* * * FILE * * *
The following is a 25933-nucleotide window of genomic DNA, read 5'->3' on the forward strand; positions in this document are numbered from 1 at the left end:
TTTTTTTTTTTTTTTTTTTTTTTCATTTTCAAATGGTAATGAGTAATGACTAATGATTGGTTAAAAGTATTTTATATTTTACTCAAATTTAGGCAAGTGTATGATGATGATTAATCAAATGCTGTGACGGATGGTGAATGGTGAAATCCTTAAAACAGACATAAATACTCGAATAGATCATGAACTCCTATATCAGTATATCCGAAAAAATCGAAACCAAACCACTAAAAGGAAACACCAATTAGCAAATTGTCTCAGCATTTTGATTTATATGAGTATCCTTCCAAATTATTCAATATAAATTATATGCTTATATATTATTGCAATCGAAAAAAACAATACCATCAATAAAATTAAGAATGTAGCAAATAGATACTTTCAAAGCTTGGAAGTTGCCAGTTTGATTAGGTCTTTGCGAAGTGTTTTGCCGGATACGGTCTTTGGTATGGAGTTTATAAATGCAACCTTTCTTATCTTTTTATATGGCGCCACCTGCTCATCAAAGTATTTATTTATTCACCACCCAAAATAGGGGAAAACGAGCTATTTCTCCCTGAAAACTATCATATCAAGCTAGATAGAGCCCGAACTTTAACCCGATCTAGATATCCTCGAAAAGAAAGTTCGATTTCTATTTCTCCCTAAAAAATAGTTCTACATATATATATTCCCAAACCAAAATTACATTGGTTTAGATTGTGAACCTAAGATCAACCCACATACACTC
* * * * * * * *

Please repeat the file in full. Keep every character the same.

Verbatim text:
The following is a 25933-nucleotide window of genomic DNA, read 5'->3' on the forward strand; positions in this document are numbered from 1 at the left end:
TTTTTTTTTTTTTTTTTTTTTTTCATTTTCAAATGGTAATGAGTAATGACTAATGATTGGTTAAAAGTATTTTATATTTTACTCAAATTTAGGCAAGTGTATGATGATGATTAATCAAATGCTGTGACGGATGGTGAATGGTGAAATCCTTAAAACAGACATAAATACTCGAATAGATCATGAACTCCTATATCAGTATATCCGAAAAAATCGAAACCAAACCACTAAAAGGAAACACCAATTAGCAAATTGTCTCAGCATTTTGATTTATATGAGTATCCTTCCAAATTATTCAATATAAATTATATGCTTATATATTATTGCAATCGAAAAAAACAATACCATCAATAAAATTAAGAATGTAGCAAATAGATACTTTCAAAGCTTGGAAGTTGCCAGTTTGATTAGGTCTTTGCGAAGTGTTTTGCCGGATACGGTCTTTGGTATGGAGTTTATAAATGCAACCTTTCTTATCTTTTTATATGGCGCCACCTGCTCATCAAAGTATTTATTTATTCACCACCCAAAATAGGGGAAAACGAGCTATTTCTCCCTGAAAACTATCATATCAAGCTAGATAGAGCCCGAACTTTAACCCGATCTAGATATCCTCGAAAAGAAAGTTCGATTTCTATTTCTCCCTAAAAAATAGTTCTACATATATATATTCCCAAACCAAAATTACATTGGTTTAGATTGTGAACCTAAGATCAACCCACATACACTC